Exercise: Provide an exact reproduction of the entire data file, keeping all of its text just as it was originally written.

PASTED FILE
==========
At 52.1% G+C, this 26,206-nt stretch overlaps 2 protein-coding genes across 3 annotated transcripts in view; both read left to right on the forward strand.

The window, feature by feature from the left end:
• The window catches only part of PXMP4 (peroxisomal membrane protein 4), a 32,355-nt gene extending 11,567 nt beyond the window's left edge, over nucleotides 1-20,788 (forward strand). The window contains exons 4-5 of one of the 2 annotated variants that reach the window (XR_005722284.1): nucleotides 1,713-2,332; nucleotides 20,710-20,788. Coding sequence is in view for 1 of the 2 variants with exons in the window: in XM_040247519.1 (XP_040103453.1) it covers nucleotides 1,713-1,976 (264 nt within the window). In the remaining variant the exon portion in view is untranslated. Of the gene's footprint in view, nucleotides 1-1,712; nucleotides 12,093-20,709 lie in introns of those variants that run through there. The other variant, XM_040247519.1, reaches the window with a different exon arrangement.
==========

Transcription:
At 52.1% G+C, this 26,206-nt stretch overlaps 2 protein-coding genes across 3 annotated transcripts in view; both read left to right on the forward strand.

The window, feature by feature from the left end:
• The window catches only part of PXMP4 (peroxisomal membrane protein 4), a 32,355-nt gene extending 11,567 nt beyond the window's left edge, over nucleotides 1-20,788 (forward strand). The window contains exons 4-5 of one of the 2 annotated variants that reach the window (XR_005722284.1): nucleotides 1,713-2,332; nucleotides 20,710-20,788. Coding sequence is in view for 1 of the 2 variants with exons in the window: in XM_040247519.1 (XP_040103453.1) it covers nucleotides 1,713-1,976 (264 nt within the window). In the remaining variant the exon portion in view is untranslated. Of the gene's footprint in view, nucleotides 1-1,712; nucleotides 12,093-20,709 lie in introns of those variants that run through there. The other variant, XM_040247519.1, reaches the window with a different exon arrangement.